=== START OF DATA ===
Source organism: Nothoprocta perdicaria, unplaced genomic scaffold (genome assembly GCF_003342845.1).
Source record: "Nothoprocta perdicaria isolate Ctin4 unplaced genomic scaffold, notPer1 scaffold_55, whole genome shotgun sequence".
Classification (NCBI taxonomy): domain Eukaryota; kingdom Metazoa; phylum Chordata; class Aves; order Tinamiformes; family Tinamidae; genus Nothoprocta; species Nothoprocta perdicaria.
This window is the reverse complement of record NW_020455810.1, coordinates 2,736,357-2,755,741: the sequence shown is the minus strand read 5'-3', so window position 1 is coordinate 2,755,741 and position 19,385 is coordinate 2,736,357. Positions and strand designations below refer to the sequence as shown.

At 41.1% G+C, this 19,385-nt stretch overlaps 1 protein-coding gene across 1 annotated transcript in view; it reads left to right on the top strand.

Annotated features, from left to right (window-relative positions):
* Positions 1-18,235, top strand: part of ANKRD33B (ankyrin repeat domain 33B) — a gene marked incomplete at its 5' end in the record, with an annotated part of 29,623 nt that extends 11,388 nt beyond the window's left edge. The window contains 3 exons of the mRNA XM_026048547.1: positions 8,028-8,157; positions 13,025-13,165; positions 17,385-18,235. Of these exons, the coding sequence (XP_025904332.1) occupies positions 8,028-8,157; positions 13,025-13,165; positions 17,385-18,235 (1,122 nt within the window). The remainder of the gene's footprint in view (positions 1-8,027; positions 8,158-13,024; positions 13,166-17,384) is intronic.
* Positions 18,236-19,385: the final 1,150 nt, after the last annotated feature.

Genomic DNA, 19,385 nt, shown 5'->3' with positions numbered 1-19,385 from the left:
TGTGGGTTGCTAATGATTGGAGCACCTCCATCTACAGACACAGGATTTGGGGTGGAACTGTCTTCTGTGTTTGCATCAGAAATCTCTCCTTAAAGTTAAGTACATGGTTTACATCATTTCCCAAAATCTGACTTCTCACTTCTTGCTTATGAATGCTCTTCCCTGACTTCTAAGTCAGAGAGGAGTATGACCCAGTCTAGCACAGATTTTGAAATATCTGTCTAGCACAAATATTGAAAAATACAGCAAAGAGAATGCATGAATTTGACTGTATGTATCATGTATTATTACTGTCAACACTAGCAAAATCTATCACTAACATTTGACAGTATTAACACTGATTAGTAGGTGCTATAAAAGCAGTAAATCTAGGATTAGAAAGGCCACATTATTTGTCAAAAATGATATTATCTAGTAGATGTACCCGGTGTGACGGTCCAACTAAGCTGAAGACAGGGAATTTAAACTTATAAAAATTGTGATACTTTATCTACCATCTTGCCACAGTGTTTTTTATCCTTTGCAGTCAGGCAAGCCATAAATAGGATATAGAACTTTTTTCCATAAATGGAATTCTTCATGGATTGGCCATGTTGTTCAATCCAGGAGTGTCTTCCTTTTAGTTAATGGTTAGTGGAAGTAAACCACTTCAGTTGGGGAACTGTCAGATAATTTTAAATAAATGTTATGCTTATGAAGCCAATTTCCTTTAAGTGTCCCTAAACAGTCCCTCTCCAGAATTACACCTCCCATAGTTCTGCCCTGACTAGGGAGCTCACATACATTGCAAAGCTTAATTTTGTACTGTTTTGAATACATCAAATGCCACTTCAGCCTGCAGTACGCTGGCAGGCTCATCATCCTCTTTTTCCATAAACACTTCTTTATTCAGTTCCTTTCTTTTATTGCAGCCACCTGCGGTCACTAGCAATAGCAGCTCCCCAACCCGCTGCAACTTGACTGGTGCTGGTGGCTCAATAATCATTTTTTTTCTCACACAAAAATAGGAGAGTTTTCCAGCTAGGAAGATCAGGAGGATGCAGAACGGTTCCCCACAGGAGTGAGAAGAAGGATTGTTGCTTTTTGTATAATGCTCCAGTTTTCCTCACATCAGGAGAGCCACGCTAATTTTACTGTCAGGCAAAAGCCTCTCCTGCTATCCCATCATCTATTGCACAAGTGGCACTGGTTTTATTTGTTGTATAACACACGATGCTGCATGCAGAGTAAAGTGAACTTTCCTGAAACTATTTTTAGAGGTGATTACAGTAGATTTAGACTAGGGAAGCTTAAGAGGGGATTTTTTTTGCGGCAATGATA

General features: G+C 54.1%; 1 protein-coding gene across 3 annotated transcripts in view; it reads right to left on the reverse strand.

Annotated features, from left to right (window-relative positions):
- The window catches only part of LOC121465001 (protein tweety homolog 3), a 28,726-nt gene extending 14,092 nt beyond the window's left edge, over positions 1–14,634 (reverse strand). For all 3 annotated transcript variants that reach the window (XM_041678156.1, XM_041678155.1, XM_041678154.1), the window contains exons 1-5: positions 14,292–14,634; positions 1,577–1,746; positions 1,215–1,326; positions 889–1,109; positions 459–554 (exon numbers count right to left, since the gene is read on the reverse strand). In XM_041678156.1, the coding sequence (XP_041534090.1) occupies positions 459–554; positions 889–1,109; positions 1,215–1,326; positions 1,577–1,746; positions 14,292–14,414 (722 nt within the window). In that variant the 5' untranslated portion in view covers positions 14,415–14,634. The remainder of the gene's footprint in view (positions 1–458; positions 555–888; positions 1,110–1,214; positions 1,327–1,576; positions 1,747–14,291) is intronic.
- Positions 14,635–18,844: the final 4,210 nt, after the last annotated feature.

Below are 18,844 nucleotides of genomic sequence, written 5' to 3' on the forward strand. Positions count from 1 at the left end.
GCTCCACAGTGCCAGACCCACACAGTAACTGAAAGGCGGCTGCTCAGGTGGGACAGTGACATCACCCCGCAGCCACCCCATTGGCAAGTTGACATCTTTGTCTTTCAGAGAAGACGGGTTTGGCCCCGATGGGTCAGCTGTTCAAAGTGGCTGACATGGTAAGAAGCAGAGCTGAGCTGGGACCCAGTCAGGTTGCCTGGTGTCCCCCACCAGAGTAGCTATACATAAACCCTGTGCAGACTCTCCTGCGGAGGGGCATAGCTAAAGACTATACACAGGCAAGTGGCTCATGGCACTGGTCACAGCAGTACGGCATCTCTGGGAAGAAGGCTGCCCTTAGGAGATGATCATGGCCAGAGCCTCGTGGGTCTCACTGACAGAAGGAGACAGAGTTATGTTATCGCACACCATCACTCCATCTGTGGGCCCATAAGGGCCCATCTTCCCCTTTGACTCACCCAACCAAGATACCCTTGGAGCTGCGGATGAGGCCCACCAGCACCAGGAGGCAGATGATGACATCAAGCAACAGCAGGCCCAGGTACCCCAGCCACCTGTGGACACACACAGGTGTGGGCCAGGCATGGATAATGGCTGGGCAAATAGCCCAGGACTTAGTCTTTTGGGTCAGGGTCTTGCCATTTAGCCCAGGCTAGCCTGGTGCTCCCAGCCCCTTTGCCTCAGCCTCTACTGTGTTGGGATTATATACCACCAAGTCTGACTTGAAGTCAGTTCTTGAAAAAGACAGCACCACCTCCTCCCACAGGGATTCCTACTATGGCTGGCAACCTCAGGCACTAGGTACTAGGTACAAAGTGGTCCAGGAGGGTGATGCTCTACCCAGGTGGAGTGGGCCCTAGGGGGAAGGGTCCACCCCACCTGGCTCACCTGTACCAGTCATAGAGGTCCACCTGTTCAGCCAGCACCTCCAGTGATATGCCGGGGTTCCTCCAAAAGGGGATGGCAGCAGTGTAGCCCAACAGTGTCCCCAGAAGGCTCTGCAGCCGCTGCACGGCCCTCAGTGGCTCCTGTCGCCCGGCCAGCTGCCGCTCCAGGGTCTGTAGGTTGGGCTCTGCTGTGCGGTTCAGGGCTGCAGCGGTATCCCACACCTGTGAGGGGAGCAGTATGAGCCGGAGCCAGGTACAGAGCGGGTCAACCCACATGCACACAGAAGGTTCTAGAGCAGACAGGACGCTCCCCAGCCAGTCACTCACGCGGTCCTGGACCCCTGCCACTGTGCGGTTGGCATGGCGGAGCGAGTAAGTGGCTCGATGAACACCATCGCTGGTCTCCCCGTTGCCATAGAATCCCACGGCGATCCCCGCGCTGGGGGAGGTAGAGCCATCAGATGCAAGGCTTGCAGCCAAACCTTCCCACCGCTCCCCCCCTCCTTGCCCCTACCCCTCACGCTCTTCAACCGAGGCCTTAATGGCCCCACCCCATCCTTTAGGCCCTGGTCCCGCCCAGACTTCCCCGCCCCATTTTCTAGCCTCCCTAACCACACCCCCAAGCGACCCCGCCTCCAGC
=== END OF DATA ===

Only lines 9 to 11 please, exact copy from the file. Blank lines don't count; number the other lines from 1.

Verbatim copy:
Genomic DNA, 19,385 nt, shown 5'->3' with positions numbered 1-19,385 from the left:
TGTGGGTTGCTAATGATTGGAGCACCTCCATCTACAGACACAGGATTTGGGGTGGAACTGTCTTCTGTGTTTGCATCAGAAATCTCTCCTTAAAGTTAAGTACATGGTTTACATCATTTCCCAAAATCTGACTTCTCACTTCTTGCTTATGAATGCTCTTCCCTGACTTCTAAGTCAGAGAGGAGTATGACCCAGTCTAGCACAGATTTTGAAATATCTGTCTAGCACAAATATTGAAAAATACAGCAAAGAGAATGCATGAATTTGACTGTATGTATCATGTATTATTACTGTCAACACTAGCAAAATCTATCACTAACATTTGACAGTATTAACACTGATTAGTAGGTGCTATAAAAGCAGTAAATCTAGGATTAGAAAGGCCACATTATTTGTCAAAAATGATATTATCTAGTAGATGTACCCGGTGTGACGGTCCAACTAAGCTGAAGACAGGGAATTTAAACTTATAAAAATTGTGATACTTTATCTACCATCTTGCCACAGTGTTTTTTATCCTTTGCAGTCAGGCAAGCCATAAATAGGATATAGAACTTTTTTCCATAAATGGAATTCTTCATGGATTGGCCATGTTGTTCAATCCAGGAGTGTCTTCCTTTTAGTTAATGGTTAGTGGAAGTAAACCACTTCAGTTGGGGAACTGTCAGATAATTTTAAATAAATGTTATGCTTATGAAGCCAATTTCCTTTAAGTGTCCCTAAACAGTCCCTCTCCAGAATTACACCTCCCATAGTTCTGCCCTGACTAGGGAGCTCACATACATTGCAAAGCTTAATTTTGTACTGTTTTGAATACATCAAATGCCACTTCAGCCTGCAGTACGCTGGCAGGCTCATCATCCTCTTTTTCCATAAACACTTCTTTATTCAGTTCCTTTCTTTTATTGCAGCCACCTGCGGTCACTAGCAATAGCAGCTCCCCAACCCGCTGCAACTTGACTGGTGCTGGTGGCTCAATAATCATTTTTTTTCTCACACAAAAATAGGAGAGTTTTCCAGCTAGGAAGATCAGGAGGATGCAGAACGGTTCCCCACAGGAGTGAGAAGAAGGATTGTTGCTTTTTGTATAATGCTCCAGTTTTCCTCACATCAGGAGAGCCACGCTAATTTTACTGTCAGGCAAAAGCCTCTCCTGCTATCCCATCATCTATTGCACAAGTGGCACTGGTTTTATTTGTTGTATAACACACGATGCTGCATGCAGAGTAAAGTGAACTTTCCTGAAACTATTTTTAGAGGTGATTACAGTAGATTTAGACTAGGGAAGCTTAAGAGGGGATTTTTTTTGCGGCAATGATA

General features: G+C 54.1%; 1 protein-coding gene across 3 annotated transcripts in view; it reads right to left on the reverse strand.